Today is one of the most important days in the Christian tradition. Those who celebrate probably went to church this morning, visited with relatives, and may be looking forward to a big meal with family and friends. If you have kids, there may also have been baskets of candy from the Easter bunny or hunts for decorated Easter eggs.
In the Middle Ages, Easter traditions were similar. You can read more about them at the blog of A Medievalist Errant, but here are some highlights.
The three days before Easter — Maundy Thursday, Good Friday, and Holy Saturday — were called the Triduum, and were marked by solemn services called Tenebrae that were held in almost complete darkness. The parishioners were also denied the Eucharist during these days.
On Easter Sunday, according to the Medievalist Errant, “services would begin at dawn, with the congregation gathering outside the church to sing hymns. Then the priest would lead them into the church, where the service would be joyful, the Eucharist would return, and the people would be dismissed in grace and forgiveness to go and enjoy a bloody big lunch.”
Of course Easter is closely linked to the Jewish holiday Passover, since the Last Supper was a Passover seder. This year the two holidays are in close proximity, but that isn’t always the case due to a decision by the First Council of Nicaea in 325 to make Easter independent of the Jewish calendar. It took centuries for the Catholic Church to standardize the date of Easter as the first Sunday after the first full moon on or after March 21st. Even today, Eastern Orthodox Christians celebrate the holiday on a different date from Catholic and Protestant traditions.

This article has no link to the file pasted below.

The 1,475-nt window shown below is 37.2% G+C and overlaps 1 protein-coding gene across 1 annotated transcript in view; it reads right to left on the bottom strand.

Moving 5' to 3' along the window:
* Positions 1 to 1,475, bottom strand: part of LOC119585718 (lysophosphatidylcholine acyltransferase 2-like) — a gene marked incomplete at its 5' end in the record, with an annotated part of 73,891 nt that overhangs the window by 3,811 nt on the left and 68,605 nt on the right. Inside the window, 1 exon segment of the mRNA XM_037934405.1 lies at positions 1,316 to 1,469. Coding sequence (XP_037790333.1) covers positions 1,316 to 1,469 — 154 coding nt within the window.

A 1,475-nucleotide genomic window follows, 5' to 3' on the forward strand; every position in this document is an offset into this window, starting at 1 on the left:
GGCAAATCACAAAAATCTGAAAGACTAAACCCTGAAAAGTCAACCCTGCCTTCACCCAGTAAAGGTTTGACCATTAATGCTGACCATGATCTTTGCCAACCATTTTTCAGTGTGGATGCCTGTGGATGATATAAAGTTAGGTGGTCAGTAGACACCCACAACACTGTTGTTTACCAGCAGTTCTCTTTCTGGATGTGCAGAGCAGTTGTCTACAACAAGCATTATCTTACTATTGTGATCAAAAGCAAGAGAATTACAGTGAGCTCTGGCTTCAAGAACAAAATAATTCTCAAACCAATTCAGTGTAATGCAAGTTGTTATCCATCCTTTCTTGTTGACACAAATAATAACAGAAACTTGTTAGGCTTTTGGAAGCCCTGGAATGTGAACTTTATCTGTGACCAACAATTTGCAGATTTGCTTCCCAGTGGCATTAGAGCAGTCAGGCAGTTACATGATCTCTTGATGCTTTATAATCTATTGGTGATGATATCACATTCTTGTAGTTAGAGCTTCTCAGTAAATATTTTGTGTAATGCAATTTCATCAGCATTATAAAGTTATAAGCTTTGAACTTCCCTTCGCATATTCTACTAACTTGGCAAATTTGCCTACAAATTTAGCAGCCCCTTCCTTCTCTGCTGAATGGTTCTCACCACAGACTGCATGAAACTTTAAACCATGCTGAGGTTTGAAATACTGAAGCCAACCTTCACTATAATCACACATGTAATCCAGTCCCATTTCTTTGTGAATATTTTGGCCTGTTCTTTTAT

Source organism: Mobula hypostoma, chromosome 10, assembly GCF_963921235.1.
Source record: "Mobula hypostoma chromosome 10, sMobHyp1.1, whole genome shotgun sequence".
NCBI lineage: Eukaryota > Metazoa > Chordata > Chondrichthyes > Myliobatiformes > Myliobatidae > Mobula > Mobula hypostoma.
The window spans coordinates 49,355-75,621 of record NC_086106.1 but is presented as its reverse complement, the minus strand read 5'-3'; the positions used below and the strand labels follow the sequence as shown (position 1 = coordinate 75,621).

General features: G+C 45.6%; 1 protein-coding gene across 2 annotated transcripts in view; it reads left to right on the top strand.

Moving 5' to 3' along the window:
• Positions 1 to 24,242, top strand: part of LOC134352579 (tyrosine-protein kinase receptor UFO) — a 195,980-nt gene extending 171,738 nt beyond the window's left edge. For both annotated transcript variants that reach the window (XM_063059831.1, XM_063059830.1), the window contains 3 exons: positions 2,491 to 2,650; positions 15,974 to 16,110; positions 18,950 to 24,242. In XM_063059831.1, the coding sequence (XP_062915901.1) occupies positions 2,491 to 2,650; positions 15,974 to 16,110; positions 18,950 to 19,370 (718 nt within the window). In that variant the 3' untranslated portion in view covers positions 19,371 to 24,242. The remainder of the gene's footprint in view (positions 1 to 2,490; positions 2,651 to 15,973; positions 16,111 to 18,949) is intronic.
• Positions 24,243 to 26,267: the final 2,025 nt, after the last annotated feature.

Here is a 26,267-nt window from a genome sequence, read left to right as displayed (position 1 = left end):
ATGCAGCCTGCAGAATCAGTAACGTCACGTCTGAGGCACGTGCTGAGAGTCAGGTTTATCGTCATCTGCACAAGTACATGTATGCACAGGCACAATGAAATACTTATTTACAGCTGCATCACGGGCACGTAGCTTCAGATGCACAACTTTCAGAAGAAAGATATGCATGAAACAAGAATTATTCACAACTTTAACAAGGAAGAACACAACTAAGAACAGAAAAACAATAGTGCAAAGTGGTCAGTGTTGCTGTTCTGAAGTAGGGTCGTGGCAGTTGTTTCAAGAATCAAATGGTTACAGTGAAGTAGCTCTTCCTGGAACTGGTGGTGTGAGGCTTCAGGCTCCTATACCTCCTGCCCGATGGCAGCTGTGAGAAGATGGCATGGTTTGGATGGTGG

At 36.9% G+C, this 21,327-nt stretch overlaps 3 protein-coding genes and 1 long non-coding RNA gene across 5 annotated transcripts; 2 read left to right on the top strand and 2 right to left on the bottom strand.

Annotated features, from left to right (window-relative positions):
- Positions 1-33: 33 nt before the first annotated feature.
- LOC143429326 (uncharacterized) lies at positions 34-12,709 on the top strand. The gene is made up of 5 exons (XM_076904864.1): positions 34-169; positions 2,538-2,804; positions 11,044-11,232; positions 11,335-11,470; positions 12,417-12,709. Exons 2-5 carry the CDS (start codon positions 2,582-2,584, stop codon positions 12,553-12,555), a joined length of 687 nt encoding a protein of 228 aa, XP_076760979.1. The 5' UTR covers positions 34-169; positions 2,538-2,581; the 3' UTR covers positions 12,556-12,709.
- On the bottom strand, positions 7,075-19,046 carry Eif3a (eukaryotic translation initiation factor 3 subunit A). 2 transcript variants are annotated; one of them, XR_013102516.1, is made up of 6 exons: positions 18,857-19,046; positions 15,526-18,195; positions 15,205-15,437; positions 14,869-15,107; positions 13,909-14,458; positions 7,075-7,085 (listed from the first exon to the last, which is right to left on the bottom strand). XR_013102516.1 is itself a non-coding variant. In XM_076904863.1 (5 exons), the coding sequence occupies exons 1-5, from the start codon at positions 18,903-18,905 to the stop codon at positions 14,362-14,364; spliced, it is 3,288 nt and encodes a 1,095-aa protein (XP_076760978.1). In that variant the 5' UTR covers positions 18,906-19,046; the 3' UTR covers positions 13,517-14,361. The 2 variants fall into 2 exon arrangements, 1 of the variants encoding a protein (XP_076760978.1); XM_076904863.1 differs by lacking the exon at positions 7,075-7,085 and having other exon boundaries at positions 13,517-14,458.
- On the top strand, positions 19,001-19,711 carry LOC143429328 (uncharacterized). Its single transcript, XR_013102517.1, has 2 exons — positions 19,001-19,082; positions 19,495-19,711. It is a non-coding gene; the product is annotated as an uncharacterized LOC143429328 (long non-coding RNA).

Here are some other notable medieval Easter traditions:
- People got new clothes. Usually the nobility bought or had clothes made new for them, then passed their older clothes down to servants, who passed their old clothes on to relatives, and so on.
- Eggs were featured because, like meat, they were forbidden during Lent. Eggs laid during Lent were boiled to preserve them. The practice of painting eggs goes back a long way; early Christians of Mesopotamia painted them red to symbolize the blood of Christ. The Medievalist Errant notes, “In 1276, Eleanor and Simon de Montfort bought 3700 eggs for their celebration, and in 1290 Edward I’s accounts show that he paid to have 450 eggs decorated with gold leaf.” Eggs were hidden for children to find as an allegory for the disciples finding the risen Christ in the tomb on Easter morning.
- On the Monday and Tuesday after Easter, young women would capture young men, releasing them on a payment of donation to the church. On Tuesday, the tables were turned and the young men would capture the women. These days were referred to as “Hock” Monday and Tuesday.
What about the Easter bunny, you say? Alas, he’s out of period. The first mention of the Easter Bunny appears in Georg Franck von Franckenau’s De ovis paschalibus (About Easter Eggs) in 1682, referring to the German tradition of an Easter Hare who judged children’s behavior at the start of the Easter season, and brought Easter eggs to the good children.